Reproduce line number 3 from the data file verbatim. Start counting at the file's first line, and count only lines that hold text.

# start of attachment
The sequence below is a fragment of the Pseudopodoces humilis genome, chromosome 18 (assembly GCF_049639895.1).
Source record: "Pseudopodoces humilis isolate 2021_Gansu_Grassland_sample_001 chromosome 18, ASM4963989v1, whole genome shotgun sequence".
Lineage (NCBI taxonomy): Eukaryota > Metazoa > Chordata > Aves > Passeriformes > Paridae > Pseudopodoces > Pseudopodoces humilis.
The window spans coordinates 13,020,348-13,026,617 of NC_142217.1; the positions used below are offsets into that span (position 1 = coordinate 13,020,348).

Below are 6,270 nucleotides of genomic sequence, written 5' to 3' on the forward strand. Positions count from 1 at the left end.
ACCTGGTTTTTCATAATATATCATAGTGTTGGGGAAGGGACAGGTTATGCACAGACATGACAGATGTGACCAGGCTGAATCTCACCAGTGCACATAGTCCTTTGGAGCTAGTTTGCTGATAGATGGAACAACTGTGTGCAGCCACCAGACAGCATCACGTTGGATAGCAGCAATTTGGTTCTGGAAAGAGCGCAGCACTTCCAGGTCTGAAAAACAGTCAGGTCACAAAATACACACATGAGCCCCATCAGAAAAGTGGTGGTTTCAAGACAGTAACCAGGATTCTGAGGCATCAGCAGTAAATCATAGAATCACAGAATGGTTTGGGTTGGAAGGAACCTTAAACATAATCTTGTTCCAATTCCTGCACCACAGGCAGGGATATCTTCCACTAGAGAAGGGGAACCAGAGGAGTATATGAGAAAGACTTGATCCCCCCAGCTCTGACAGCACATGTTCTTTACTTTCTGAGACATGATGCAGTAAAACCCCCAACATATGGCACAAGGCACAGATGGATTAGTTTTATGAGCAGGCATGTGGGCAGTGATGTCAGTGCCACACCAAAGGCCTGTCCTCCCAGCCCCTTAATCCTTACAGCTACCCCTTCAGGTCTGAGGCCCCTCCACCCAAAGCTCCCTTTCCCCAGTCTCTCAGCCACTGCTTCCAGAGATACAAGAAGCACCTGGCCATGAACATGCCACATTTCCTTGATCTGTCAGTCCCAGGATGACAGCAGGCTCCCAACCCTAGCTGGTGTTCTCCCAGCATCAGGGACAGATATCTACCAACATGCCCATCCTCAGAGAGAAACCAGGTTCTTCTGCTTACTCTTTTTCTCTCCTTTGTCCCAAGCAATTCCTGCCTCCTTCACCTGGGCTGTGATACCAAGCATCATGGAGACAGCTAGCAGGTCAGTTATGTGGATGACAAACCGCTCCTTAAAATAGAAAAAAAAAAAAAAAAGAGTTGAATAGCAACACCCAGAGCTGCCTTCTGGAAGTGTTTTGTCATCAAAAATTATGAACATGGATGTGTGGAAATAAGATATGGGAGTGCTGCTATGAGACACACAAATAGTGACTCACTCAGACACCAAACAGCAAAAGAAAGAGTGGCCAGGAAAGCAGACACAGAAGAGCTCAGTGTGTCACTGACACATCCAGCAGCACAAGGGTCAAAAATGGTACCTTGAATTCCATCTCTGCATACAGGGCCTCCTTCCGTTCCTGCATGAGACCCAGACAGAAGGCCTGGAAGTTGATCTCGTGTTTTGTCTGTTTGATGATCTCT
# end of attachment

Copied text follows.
Lineage (NCBI taxonomy): Eukaryota > Metazoa > Chordata > Aves > Passeriformes > Paridae > Pseudopodoces > Pseudopodoces humilis.